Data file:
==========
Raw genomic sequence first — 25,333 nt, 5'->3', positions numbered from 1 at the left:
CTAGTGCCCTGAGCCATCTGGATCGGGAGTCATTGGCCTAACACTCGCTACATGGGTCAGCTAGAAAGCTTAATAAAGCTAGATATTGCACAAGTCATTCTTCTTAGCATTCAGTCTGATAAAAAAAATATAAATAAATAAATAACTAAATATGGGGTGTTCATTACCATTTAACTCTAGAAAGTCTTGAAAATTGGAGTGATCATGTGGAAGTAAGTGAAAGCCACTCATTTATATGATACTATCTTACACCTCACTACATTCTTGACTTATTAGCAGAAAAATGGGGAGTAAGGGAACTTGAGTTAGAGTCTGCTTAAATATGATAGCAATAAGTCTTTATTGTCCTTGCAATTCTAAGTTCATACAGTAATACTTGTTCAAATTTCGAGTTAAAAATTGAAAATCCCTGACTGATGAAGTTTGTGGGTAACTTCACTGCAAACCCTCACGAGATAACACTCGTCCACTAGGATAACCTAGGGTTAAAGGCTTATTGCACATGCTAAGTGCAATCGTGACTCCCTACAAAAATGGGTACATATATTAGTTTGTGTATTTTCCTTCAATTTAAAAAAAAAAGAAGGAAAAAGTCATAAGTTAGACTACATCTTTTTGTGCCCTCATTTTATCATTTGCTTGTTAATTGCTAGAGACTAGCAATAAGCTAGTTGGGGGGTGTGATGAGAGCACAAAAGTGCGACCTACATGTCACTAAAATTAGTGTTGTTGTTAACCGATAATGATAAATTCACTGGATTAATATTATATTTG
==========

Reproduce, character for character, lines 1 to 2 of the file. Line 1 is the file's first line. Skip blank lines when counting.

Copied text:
Raw genomic sequence first — 25,333 nt, 5'->3', positions numbered from 1 at the left:
CTAGTGCCCTGAGCCATCTGGATCGGGAGTCATTGGCCTAACACTCGCTACATGGGTCAGCTAGAAAGCTTAATAAAGCTAGATATTGCACAAGTCATTCTTCTTAGCATTCAGTCTGATAAAAAAAATATAAATAAATAAATAACTAAATATGGGGTGTTCATTACCATTTAACTCTAGAAAGTCTTGAAAATTGGAGTGATCATGTGGAAGTAAGTGAAAGCCACTCATTTATATGATACTATCTTACACCTCACTACATTCTTGACTTATTAGCAGAAAAATGGGGAGTAAGGGAACTTGAGTTAGAGTCTGCTTAAATATGATAGCAATAAGTCTTTATTGTCCTTGCAATTCTAAGTTCATACAGTAATACTTGTTCAAATTTCGAGTTAAAAATTGAAAATCCCTGACTGATGAAGTTTGTGGGTAACTTCACTGCAAACCCTCACGAGATAACACTCGTCCACTAGGATAACCTAGGGTTAAAGGCTTATTGCACATGCTAAGTGCAATCGTGACTCCCTACAAAAATGGGTACATATATTAGTTTGTGTATTTTCCTTCAATTTAAAAAAAAAAGAAGGAAAAAGTCATAAGTTAGACTACATCTTTTTGTGCCCTCATTTTATCATTTGCTTGTTAATTGCTAGAGACTAGCAATAAGCTAGTTGGGGGGTGTGATGAGAGCACAAAAGTGCGACCTACATGTCACTAAAATTAGTGTTGTTGTTAACCGATAATGATAAATTCACTGGATTAATATTATATTTG